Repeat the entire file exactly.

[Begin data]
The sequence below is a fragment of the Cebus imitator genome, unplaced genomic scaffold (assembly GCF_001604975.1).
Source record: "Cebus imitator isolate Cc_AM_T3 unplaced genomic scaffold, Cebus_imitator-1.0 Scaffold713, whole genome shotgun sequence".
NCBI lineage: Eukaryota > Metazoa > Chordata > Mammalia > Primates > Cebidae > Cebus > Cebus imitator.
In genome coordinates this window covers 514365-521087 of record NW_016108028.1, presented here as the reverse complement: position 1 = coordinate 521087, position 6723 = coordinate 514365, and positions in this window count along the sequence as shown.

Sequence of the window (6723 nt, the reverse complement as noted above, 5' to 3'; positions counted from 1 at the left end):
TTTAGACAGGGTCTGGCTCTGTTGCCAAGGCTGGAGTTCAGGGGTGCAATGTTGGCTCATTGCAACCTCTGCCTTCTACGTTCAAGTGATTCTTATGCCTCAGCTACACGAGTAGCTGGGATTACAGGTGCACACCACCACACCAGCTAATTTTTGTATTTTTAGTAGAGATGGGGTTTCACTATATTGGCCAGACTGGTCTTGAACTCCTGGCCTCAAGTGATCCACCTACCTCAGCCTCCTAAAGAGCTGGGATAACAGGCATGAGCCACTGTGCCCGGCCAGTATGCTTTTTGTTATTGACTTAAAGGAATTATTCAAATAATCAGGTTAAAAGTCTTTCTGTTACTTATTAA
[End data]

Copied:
The sequence below is a fragment of the Cebus imitator genome, unplaced genomic scaffold (assembly GCF_001604975.1).
Source record: "Cebus imitator isolate Cc_AM_T3 unplaced genomic scaffold, Cebus_imitator-1.0 Scaffold713, whole genome shotgun sequence".
NCBI lineage: Eukaryota > Metazoa > Chordata > Mammalia > Primates > Cebidae > Cebus > Cebus imitator.
In genome coordinates this window covers 514365-521087 of record NW_016108028.1, presented here as the reverse complement: position 1 = coordinate 521087, position 6723 = coordinate 514365, and positions in this window count along the sequence as shown.

Sequence of the window (6723 nt, the reverse complement as noted above, 5' to 3'; positions counted from 1 at the left end):
TTTAGACAGGGTCTGGCTCTGTTGCCAAGGCTGGAGTTCAGGGGTGCAATGTTGGCTCATTGCAACCTCTGCCTTCTACGTTCAAGTGATTCTTATGCCTCAGCTACACGAGTAGCTGGGATTACAGGTGCACACCACCACACCAGCTAATTTTTGTATTTTTAGTAGAGATGGGGTTTCACTATATTGGCCAGACTGGTCTTGAACTCCTGGCCTCAAGTGATCCACCTACCTCAGCCTCCTAAAGAGCTGGGATAACAGGCATGAGCCACTGTGCCCGGCCAGTATGCTTTTTGTTATTGACTTAAAGGAATTATTCAAATAATCAGGTTAAAAGTCTTTCTGTTACTTATTAA